Paying Your Fair Share
:: By: Larry Walker II ::
In Tax Simplification, Part II, I expounded on a 2010 Annual Report to Congress, in which National Taxpayer Advocate Nina E. Olson focused on the need for tax reform as the No. 1 priority in tax administration. In particular, she focused on the problem of delivering social benefits through the tax system, which complicates the mission of the Internal Revenue Service (IRS), resulting in a dual mission of welfare administration as well as revenue collection. But instead of taking heed, the federal government doubled down, adding a new health care excise tax and health insurance premium tax credit to the IRS’s burden.
Telephone hold times with the IRS can sometimes run as long as four to seven hours these days, and if you don’t believe me try calling yourself. A taxpayer facing a federal tax lien, levy or wage garnishment doesn’t have a choice. He or she must call immediately in order to prevent an adverse action, but unless they have a day to spare and a very powerful battery, may wind up on the phone for several days just trying to get someone on the line. The federal government has taken an agency best suited for revenue collection, and turned it into a socialist style welfare office, long lines and all.
In Part 2, I affirmed that the shared responsibility payment isn’t a fee, because nothing is received in return. Nor is it a penalty, because failure to purchase health insurance doesn’t constitute a crime. The individual shared responsibility provision imposes an excise tax on a tiny minority of U.S. residents who don’t have government-mandated health insurance or qualify for one of several exemptions. Although Internal Revenue Code – Section 5000A refers to it as a penalty, in general, if it involves filling out a federal income tax form (i.e. Form 8965), and is assessed on and payable with your personal income tax return, it’s a tax.
Many U.S. residents opted out of government mandated health insurance last year. Most simply couldn’t handle the government dictated concoction of monthly premiums and annual deductibles. For these, the Affordable Care Act’s punitive excise tax only makes matters worse. To those affected by this odious tax, it represents a discriminatory confiscation of wealth they are least likely to possess.
For example, the lowest cost Bronze Plan in the state of Georgia currently costs a married couple in their late 40’s to early 50’s (without children and with annual income of around $80,000) a monthly premium of around $622. Conjoined with an annual deductible of $12,600, their insurance policy won’t cover a dime of medical expenses until they have exhausted slightly over a quarter of their annual income ($20,064 / $80,000).
If the couple reasons that they may be able to afford the first $7,464 in medical bills, but would be screwed if they had to pay an additional $12,600, they would be better off not wasting their money on insurance premiums. Once having come to this conclusion, in steps the government to impose the execrated tax. The couple is then forced to hand over 1% of their income (above the filing threshold) in 2014, 2% in 2015, 2.5% in 2016, and more thereafter.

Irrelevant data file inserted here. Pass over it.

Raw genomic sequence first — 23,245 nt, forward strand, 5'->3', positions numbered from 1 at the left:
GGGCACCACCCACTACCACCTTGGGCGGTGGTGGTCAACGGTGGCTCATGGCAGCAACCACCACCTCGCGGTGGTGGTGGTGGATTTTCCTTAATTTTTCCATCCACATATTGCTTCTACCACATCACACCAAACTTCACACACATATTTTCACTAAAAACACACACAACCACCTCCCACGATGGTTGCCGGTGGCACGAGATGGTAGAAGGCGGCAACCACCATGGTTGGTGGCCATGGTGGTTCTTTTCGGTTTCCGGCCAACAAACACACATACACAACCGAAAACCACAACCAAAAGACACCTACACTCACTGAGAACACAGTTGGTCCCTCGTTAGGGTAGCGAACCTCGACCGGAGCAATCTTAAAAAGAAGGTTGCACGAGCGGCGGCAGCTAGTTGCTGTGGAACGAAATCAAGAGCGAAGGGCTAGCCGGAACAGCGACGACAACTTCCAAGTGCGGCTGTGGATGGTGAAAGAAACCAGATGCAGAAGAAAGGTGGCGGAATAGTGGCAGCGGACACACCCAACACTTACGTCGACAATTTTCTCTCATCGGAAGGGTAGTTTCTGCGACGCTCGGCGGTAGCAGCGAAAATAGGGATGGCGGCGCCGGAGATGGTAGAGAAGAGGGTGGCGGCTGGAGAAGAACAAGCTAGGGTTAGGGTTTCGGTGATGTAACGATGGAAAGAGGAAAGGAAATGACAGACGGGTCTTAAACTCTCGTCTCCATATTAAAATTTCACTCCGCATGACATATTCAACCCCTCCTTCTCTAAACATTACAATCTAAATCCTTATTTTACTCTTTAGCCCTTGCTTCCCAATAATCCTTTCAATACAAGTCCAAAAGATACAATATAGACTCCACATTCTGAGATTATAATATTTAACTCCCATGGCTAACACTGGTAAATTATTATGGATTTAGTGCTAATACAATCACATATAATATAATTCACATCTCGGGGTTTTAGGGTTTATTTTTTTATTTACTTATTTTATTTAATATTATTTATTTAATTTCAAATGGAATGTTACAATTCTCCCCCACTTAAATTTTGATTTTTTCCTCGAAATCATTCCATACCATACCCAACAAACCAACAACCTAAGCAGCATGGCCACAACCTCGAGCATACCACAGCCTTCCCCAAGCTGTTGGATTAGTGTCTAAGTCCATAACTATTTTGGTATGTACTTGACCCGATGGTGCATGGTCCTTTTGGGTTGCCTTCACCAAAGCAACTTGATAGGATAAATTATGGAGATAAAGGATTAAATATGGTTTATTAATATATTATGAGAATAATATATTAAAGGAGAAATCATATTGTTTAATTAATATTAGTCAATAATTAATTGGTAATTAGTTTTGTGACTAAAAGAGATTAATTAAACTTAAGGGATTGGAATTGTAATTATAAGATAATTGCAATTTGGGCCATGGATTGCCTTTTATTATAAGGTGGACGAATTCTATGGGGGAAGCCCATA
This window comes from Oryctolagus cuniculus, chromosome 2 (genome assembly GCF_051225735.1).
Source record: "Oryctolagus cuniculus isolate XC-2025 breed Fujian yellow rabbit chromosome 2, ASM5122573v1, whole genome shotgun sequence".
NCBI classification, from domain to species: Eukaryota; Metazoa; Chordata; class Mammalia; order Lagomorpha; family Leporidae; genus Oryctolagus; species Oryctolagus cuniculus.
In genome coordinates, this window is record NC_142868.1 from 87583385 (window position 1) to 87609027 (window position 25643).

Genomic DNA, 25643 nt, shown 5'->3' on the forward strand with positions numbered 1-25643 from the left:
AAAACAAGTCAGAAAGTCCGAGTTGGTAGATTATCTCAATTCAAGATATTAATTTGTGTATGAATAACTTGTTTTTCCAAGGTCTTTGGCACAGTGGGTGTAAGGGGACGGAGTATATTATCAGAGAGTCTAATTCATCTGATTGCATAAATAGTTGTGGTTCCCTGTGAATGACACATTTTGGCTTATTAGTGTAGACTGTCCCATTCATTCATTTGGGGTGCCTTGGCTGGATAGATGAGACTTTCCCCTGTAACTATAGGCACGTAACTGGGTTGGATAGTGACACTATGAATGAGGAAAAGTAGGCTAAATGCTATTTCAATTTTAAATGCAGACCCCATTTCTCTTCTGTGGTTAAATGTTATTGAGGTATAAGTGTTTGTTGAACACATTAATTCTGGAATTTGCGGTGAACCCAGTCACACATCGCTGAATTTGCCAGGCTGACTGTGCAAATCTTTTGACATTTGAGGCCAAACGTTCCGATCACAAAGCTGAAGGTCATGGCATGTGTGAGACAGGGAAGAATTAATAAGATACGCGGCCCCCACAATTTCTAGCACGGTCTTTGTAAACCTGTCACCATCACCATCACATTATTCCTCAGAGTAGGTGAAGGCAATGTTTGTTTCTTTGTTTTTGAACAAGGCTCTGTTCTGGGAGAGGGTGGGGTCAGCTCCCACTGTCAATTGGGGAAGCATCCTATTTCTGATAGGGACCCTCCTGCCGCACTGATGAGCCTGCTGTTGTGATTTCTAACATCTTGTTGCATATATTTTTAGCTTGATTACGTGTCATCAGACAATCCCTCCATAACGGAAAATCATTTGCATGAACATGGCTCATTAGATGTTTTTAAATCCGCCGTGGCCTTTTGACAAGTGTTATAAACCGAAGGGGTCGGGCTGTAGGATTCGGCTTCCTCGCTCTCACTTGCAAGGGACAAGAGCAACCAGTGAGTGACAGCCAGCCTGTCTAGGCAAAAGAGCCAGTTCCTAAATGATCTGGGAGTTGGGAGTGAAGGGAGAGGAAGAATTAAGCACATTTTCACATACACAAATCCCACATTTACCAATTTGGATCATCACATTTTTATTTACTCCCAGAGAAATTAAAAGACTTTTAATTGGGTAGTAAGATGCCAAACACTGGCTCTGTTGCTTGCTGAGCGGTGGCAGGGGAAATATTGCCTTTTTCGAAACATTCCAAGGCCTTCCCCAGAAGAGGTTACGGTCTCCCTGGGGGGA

In this example, the government-inflicted excise tax is meant to encourage, or if you will, coerce the couple into purchasing a service they deemed impractical from the get go. But will it? Since the problem boils down to its exorbitant overall cost, how does a government imposed tax of $597, $1,194 or $1,493 help this couple? Newsflash: It doesn’t. Taking money away from one middle class taxpayer and handing it to another serves no meaningful purpose.
What is the purpose?
The premise behind the Affordable Care Act (ACA) was originally as follows: Too many Americans are being denied access to medical care. Health care is a fundamental right for every American. Therefore, every American should have universal access to health care. Anything less is immoral. Yet, in spite of an unprecedented level of government intervention, according to the Congressional Budget Office (CBO), roughly 30 million nonelderly U.S. residents will remain uninsured in 2016, and every year thereafter.
One critical detail, virtually forgotten in its more than 20,000 pages of regulations, is that prior to implementation of the ACA, 42 million U.S. residents were uninsured, according to an annual report from the U.S. Census Bureau. And now, after upending the entire American health care system, and throwing another monkey wrench into U.S. tax administration, come to find out that 71% of them will remain uninsured for the duration.
But at least 12 to 13 million got covered, right? Well perhaps, but not without taxpayer assistance, or what’s known in the real world as additional government debt. According to the Heritage Foundation, roughly 6 million of the newly insured were added to taxpayer-funded Medicaid programs. And according to H&R Block, the other 6.8 million purchased health insurance, but only after employing taxpayer-funded subsidies (i.e. premium tax credits).
In short, 30 million of the 42 million who were uninsured prior to the ACA will remain uninsured in 2016 and every year thereafter. And, of the 12 to 13 million newly insured, every last one received a taxpayer handout. What’s up with that? Couldn’t we have achieved the same result without maiming the tax code?
Ironically, and according to the U.S. Census Bureau, around 30 million U.S. residents, age 18 or older, never made it past the 11th grade, but that’s another story. Although not likely the same 30 million who will never have health insurance (because they get theirs for free), you can bet Progressive’s will constantly characterize them as hard-working Americans worthy of evermore governmental assistance (i.e. a higher minimum wage, free child care, free junior college, free health care, etc… etc…)